SBC Life Articles

An Inescapable Responsibility

When the gospel is taught erroneously within the church, the most loving action Christians can take is to confront those in error, said New Testament scholar D.A. Carson.

The evangelical church has imbibed popular culture's redefinition of love and tolerance to such a point it has lost a clear understanding of the gospel, said Carson, a renowned author and New Testament professor at Trinity Evangelical Divinity School who lectured at Southern Baptist Theological Seminary in Louisville, Ky., Sept. 4.

In many cases, Carson said, the church has swapped the gospel for a contrived unity based on a popular, sentimental definition of love. Whether the church is inclined to carry out discipline to ensure that a pure gospel is both taught and lived out comes down to its understanding of tolerance, he said.

"In the older version of tolerance, the idea was something like this: 'I might disagree profoundly with your argument or point of view or perspective on some matter, but I would insist on your right to articulate and defend your point of view,'" said Carson, who is the author of such books as The Gagging of God and Exegetical Fallacies.

"If I do that, I am considered, in the older view of tolerance, a tolerant person. In the new view of tolerance, however, I have no strong views and you have no strong views. That makes us both tolerant persons. If I have strong views and articulate them, I am, by definition, intolerant."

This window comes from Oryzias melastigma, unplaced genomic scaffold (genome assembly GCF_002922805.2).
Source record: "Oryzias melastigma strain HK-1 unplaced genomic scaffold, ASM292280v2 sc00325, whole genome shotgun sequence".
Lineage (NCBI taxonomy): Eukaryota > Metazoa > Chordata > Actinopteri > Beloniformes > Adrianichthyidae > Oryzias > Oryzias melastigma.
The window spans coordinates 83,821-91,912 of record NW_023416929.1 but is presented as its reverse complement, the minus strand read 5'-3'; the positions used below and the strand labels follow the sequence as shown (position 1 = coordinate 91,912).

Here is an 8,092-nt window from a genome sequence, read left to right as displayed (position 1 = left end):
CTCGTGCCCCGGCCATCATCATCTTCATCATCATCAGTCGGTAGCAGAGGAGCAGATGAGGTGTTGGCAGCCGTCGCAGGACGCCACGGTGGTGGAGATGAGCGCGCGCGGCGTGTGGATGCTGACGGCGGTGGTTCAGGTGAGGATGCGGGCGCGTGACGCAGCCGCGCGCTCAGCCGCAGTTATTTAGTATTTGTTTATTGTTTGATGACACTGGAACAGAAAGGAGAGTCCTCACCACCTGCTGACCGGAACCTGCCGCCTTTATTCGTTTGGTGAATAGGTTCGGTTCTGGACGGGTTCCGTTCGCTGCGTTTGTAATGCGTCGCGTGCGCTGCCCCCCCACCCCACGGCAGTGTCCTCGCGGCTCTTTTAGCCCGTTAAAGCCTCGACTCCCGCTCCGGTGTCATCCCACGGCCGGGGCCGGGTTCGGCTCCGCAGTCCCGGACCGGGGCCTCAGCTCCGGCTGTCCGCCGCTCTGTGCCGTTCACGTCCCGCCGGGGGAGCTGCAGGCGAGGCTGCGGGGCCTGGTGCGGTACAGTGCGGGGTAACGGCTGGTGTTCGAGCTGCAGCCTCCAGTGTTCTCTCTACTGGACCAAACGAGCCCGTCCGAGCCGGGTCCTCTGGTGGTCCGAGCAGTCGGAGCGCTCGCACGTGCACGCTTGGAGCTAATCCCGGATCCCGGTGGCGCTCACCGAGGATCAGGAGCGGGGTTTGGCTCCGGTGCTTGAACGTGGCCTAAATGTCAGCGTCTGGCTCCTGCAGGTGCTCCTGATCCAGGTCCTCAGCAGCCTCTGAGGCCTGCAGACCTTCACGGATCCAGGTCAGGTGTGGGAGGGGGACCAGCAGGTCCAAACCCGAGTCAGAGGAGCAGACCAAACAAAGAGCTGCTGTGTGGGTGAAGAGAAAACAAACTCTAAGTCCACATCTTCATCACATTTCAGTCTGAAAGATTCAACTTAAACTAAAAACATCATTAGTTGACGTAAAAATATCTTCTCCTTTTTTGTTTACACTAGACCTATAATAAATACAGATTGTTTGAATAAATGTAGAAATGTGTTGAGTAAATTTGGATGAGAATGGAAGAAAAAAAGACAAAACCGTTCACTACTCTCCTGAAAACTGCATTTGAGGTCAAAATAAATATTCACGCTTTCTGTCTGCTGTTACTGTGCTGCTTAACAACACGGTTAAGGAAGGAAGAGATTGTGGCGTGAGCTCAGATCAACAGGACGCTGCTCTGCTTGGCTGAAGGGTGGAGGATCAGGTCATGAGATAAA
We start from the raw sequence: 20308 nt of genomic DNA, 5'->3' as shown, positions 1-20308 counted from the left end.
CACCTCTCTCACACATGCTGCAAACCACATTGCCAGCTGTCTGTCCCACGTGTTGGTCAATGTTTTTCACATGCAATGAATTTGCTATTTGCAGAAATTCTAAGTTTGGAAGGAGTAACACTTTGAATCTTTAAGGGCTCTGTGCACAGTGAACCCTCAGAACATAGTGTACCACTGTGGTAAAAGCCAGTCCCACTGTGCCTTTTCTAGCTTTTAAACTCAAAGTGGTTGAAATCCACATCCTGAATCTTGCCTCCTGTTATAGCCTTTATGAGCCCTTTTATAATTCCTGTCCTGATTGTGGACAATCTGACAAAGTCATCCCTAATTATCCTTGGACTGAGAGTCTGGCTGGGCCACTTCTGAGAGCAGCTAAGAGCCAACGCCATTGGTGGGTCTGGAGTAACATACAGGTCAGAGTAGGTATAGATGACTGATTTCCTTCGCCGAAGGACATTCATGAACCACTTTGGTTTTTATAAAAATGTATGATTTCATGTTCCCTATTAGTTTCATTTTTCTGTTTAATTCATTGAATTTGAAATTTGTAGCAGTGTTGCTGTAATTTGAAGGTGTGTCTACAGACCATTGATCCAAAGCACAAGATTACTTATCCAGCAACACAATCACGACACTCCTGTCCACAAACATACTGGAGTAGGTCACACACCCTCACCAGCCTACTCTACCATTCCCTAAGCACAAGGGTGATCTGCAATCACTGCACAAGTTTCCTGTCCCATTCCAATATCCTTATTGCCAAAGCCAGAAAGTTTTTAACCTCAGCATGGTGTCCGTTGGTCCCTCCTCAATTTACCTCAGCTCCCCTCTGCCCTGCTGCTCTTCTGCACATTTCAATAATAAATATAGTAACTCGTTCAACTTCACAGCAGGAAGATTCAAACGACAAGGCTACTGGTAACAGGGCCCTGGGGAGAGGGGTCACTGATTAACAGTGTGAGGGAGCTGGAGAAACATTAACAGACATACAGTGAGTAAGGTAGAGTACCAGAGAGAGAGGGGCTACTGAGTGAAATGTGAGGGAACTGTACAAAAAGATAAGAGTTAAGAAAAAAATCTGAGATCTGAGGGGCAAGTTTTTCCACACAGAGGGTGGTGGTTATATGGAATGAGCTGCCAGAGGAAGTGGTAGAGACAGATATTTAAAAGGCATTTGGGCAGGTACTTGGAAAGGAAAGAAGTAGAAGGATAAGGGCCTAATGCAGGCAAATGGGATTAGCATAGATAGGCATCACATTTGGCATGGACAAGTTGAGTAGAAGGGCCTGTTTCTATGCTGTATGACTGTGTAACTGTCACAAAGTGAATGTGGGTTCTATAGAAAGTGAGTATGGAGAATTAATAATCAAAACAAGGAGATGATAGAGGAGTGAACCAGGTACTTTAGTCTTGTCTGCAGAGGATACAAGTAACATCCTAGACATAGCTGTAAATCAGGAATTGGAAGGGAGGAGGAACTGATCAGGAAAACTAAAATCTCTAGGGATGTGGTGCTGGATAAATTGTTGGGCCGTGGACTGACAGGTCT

Speaking on Galatians 2:11-21, Carson pointed out that Paul, in rebuking Peter, a fellow apostle, did not see unity as being more important than the purity of the gospel. Here, Paul demonstrates the preeminence of the gospel and the care that must be taken in preserving it.

By publicly rebuking a fellow apostle for compromising the gospel of grace, Paul demonstrates the depth of his love for the churches at Galatia, Carson said.

"In a closed society, in a confessional society, the old definition of tolerance meant that in the church certain things should not be tolerated," Carson said. "[U]nder the new definition, no place is allowed for a group to claim it is right. The church that takes this stance is no longer perceived as standing for something and thus in some sense heroic, but is merely bigoted, narrow, right-wing, antiquarian."

To foster true unity in the church, Christians must understand that biblical truth is hierarchical; some truths strike closer to the heart of the gospel and are worth dying for, while others are not.

Realizing this would help most churches avoid splitting over fringe issues, he said.

"All that God says is true, but God might have to say some things several times for us to understand what He means because we are dumb and slow and morally thick and removed from the historical circumstances," Carson said.

"Thus, historically, the church has been pretty careful, usually, not to lay down dogmatic insistence on belief in something that shows up only once or twice in Scripture, not because it's not true, but because we may not be quite certain what it means.

"There are some things that are so bound up with the heart of the gospel that you will be prepared to sacrifice anything for them, including apostolic unity," he said. "And there are other things where Paul says, 'One person eats this food and another person doesn't. One person regards one day above another, another person views all days the same. Let each be fully persuaded in his own mind.'